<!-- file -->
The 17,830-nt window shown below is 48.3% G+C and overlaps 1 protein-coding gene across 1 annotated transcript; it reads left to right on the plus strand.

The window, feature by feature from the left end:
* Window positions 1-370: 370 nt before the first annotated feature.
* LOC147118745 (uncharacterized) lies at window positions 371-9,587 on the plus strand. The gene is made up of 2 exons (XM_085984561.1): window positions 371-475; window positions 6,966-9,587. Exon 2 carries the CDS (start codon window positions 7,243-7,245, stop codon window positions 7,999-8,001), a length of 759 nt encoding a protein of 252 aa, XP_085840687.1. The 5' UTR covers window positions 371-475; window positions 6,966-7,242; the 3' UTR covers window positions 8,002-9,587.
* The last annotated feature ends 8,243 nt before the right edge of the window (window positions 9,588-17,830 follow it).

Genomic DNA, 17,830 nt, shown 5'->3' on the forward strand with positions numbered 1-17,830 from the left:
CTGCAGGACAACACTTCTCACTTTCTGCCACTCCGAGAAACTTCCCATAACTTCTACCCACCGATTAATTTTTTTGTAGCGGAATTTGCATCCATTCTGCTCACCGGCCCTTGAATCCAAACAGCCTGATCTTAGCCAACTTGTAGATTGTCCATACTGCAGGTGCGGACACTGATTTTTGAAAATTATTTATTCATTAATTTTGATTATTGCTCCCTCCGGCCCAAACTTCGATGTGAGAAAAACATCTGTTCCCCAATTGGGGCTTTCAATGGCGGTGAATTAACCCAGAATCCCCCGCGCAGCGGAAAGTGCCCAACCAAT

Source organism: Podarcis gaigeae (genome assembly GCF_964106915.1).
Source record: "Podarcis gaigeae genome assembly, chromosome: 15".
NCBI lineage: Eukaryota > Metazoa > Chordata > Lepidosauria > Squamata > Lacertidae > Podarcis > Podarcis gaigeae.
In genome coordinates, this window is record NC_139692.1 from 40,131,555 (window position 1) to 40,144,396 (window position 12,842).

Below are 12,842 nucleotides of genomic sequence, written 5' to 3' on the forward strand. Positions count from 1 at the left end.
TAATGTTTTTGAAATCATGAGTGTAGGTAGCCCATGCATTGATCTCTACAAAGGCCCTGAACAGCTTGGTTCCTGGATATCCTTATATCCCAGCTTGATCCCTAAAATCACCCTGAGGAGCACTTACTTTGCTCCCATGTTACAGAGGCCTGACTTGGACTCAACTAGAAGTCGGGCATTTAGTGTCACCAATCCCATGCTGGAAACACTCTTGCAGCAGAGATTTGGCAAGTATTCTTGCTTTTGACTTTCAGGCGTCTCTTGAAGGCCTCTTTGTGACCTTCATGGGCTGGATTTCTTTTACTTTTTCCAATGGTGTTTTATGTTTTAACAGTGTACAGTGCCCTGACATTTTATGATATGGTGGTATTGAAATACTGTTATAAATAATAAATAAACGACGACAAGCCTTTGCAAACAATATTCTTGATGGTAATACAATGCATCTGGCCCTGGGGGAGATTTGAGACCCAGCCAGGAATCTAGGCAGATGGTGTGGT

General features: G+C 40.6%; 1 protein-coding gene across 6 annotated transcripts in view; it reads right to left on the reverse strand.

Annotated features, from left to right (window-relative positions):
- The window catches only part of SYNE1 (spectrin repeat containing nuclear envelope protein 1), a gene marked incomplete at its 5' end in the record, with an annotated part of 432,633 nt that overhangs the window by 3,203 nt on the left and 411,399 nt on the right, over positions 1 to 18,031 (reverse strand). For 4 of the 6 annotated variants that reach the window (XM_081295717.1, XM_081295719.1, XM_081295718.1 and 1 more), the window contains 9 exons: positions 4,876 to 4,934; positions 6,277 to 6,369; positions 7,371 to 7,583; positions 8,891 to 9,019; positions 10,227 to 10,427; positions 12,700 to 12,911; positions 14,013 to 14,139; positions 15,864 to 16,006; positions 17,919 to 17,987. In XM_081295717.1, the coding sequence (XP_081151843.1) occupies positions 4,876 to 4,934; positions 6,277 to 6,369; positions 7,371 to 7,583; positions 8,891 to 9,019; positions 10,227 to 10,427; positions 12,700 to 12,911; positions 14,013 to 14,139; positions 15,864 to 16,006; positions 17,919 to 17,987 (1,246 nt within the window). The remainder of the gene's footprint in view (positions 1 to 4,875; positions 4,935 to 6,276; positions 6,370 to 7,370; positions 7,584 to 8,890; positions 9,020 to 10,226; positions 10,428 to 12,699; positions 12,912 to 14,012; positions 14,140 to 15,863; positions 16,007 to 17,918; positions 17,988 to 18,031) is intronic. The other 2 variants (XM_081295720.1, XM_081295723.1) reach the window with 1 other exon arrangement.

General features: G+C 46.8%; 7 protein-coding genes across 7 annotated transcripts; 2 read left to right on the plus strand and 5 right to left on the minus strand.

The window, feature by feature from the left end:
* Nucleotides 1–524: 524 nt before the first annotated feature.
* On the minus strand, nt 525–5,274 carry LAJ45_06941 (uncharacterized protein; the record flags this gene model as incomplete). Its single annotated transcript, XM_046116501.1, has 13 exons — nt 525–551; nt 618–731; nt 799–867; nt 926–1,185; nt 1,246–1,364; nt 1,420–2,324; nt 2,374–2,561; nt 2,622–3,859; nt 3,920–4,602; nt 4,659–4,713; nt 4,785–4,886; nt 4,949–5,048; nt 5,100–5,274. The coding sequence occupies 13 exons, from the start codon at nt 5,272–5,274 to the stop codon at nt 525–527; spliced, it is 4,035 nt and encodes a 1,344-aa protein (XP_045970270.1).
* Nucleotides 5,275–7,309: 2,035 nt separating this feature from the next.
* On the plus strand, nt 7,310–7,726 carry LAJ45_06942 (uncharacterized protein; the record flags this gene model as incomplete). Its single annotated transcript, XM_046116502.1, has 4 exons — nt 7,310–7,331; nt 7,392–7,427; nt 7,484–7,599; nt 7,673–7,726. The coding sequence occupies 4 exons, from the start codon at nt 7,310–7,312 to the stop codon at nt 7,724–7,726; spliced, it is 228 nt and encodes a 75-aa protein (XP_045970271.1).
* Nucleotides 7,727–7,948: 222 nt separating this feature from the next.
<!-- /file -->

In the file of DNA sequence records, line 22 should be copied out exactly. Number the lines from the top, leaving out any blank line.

* On the plus strand, nt 7,310–7,726 carry LAJ45_06942 (uncharacterized protein; the record flags this gene model as incomplete). Its single annotated transcript, XM_046116502.1, has 4 exons — nt 7,310–7,331; nt 7,392–7,427; nt 7,484–7,599; nt 7,673–7,726. The coding sequence occupies 4 exons, from the start codon at nt 7,310–7,312 to the stop codon at nt 7,724–7,726; spliced, it is 228 nt and encodes a 75-aa protein (XP_045970271.1).